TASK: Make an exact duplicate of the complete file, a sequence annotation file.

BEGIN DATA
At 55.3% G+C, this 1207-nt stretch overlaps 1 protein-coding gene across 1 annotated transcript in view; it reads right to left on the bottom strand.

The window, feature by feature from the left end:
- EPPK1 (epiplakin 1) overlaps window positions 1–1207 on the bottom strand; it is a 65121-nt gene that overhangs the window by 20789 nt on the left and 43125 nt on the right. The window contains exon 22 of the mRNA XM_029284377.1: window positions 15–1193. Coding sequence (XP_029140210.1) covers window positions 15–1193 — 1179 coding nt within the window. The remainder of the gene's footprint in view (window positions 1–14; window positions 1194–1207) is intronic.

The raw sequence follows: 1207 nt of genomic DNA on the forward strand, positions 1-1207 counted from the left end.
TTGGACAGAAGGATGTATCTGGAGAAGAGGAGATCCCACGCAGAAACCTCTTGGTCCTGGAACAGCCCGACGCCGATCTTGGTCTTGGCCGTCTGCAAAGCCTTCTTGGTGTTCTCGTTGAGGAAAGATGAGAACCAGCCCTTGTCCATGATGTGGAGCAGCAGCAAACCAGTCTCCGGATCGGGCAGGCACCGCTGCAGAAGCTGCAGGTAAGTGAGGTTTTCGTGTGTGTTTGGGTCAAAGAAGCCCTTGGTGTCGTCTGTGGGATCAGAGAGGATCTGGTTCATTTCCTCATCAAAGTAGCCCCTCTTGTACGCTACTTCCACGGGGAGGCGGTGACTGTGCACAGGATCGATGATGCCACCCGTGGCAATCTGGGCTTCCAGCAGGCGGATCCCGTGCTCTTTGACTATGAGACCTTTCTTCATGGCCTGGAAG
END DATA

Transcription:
At 55.3% G+C, this 1207-nt stretch overlaps 1 protein-coding gene across 1 annotated transcript in view; it reads right to left on the bottom strand.

The window, feature by feature from the left end:
- EPPK1 (epiplakin 1) overlaps window positions 1–1207 on the bottom strand; it is a 65121-nt gene that overhangs the window by 20789 nt on the left and 43125 nt on the right. The window contains exon 22 of the mRNA XM_029284377.1: window positions 15–1193. Coding sequence (XP_029140210.1) covers window positions 15–1193 — 1179 coding nt within the window. The remainder of the gene's footprint in view (window positions 1–14; window positions 1194–1207) is intronic.

The raw sequence follows: 1207 nt of genomic DNA on the forward strand, positions 1-1207 counted from the left end.
TTGGACAGAAGGATGTATCTGGAGAAGAGGAGATCCCACGCAGAAACCTCTTGGTCCTGGAACAGCCCGACGCCGATCTTGGTCTTGGCCGTCTGCAAAGCCTTCTTGGTGTTCTCGTTGAGGAAAGATGAGAACCAGCCCTTGTCCATGATGTGGAGCAGCAGCAAACCAGTCTCCGGATCGGGCAGGCACCGCTGCAGAAGCTGCAGGTAAGTGAGGTTTTCGTGTGTGTTTGGGTCAAAGAAGCCCTTGGTGTCGTCTGTGGGATCAGAGAGGATCTGGTTCATTTCCTCATCAAAGTAGCCCCTCTTGTACGCTACTTCCACGGGGAGGCGGTGACTGTGCACAGGATCGATGATGCCACCCGTGGCAATCTGGGCTTCCAGCAGGCGGATCCCGTGCTCTTTGACTATGAGACCTTTCTTCATGGCCTGGAAG